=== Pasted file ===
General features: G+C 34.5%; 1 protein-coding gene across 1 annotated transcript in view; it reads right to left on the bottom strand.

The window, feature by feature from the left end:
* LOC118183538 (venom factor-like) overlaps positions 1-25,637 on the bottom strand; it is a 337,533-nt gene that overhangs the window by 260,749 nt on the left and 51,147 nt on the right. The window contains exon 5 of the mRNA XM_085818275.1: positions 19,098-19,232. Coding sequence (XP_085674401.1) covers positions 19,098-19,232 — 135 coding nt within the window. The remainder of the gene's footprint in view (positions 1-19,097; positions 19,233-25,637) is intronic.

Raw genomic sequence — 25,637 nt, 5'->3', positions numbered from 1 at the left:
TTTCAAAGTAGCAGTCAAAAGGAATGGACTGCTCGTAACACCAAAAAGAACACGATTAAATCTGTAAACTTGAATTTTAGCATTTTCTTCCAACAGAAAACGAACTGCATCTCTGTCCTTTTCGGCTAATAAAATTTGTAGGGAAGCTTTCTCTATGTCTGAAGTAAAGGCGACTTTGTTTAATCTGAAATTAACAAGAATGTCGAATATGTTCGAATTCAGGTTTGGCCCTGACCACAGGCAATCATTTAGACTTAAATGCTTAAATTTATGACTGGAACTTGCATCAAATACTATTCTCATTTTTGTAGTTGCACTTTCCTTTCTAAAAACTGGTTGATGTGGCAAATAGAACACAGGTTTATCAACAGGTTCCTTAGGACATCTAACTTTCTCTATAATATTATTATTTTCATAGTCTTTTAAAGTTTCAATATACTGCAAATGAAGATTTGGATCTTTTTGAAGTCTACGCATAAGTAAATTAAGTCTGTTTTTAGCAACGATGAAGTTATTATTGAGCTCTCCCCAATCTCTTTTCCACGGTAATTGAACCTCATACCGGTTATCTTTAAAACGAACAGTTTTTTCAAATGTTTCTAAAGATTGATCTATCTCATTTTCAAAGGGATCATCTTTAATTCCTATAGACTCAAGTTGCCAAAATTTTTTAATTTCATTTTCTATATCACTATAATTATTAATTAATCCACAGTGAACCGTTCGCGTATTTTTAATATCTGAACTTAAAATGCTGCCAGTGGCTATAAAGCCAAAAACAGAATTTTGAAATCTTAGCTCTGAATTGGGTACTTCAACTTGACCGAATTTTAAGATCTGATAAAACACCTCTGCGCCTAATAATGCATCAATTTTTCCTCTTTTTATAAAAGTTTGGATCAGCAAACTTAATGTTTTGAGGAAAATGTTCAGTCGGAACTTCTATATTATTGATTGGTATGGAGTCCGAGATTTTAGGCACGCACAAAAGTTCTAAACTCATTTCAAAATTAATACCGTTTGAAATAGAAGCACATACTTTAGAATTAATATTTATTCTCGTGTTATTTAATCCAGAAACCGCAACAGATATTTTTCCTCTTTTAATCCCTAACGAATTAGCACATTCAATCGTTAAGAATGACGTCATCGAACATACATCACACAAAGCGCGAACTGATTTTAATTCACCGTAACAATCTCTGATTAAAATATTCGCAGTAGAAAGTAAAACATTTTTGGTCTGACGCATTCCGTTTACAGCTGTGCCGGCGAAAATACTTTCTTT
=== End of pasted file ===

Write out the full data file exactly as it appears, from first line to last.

General features: G+C 34.5%; 1 protein-coding gene across 1 annotated transcript in view; it reads right to left on the bottom strand.

The window, feature by feature from the left end:
* LOC118183538 (venom factor-like) overlaps positions 1-25,637 on the bottom strand; it is a 337,533-nt gene that overhangs the window by 260,749 nt on the left and 51,147 nt on the right. The window contains exon 5 of the mRNA XM_085818275.1: positions 19,098-19,232. Coding sequence (XP_085674401.1) covers positions 19,098-19,232 — 135 coding nt within the window. The remainder of the gene's footprint in view (positions 1-19,097; positions 19,233-25,637) is intronic.

Raw genomic sequence — 25,637 nt, 5'->3', positions numbered from 1 at the left:
TTTCAAAGTAGCAGTCAAAAGGAATGGACTGCTCGTAACACCAAAAAGAACACGATTAAATCTGTAAACTTGAATTTTAGCATTTTCTTCCAACAGAAAACGAACTGCATCTCTGTCCTTTTCGGCTAATAAAATTTGTAGGGAAGCTTTCTCTATGTCTGAAGTAAAGGCGACTTTGTTTAATCTGAAATTAACAAGAATGTCGAATATGTTCGAATTCAGGTTTGGCCCTGACCACAGGCAATCATTTAGACTTAAATGCTTAAATTTATGACTGGAACTTGCATCAAATACTATTCTCATTTTTGTAGTTGCACTTTCCTTTCTAAAAACTGGTTGATGTGGCAAATAGAACACAGGTTTATCAACAGGTTCCTTAGGACATCTAACTTTCTCTATAATATTATTATTTTCATAGTCTTTTAAAGTTTCAATATACTGCAAATGAAGATTTGGATCTTTTTGAAGTCTACGCATAAGTAAATTAAGTCTGTTTTTAGCAACGATGAAGTTATTATTGAGCTCTCCCCAATCTCTTTTCCACGGTAATTGAACCTCATACCGGTTATCTTTAAAACGAACAGTTTTTTCAAATGTTTCTAAAGATTGATCTATCTCATTTTCAAAGGGATCATCTTTAATTCCTATAGACTCAAGTTGCCAAAATTTTTTAATTTCATTTTCTATATCACTATAATTATTAATTAATCCACAGTGAACCGTTCGCGTATTTTTAATATCTGAACTTAAAATGCTGCCAGTGGCTATAAAGCCAAAAACAGAATTTTGAAATCTTAGCTCTGAATTGGGTACTTCAACTTGACCGAATTTTAAGATCTGATAAAACACCTCTGCGCCTAATAATGCATCAATTTTTCCTCTTTTTATAAAAGTTTGGATCAGCAAACTTAATGTTTTGAGGAAAATGTTCAGTCGGAACTTCTATATTATTGATTGGTATGGAGTCCGAGATTTTAGGCACGCACAAAAGTTCTAAACTCATTTCAAAATTAATACCGTTTGAAATAGAAGCACATACTTTAGAATTAATATTTATTCTCGTGTTATTTAATCCAGAAACCGCAACAGATATTTTTCCTCTTTTAATCCCTAACGAATTAGCACATTCAATCGTTAAGAATGACGTCATCGAACATACATCACACAAAGCGCGAACTGATTTTAATTCACCGTAACAATCTCTGATTAAAATATTCGCAGTAGAAAGTAAAACATTTTTGGTCTGACGCATTCCGTTTACAGCTGTGCCGGCGAAAATACTTTCTTT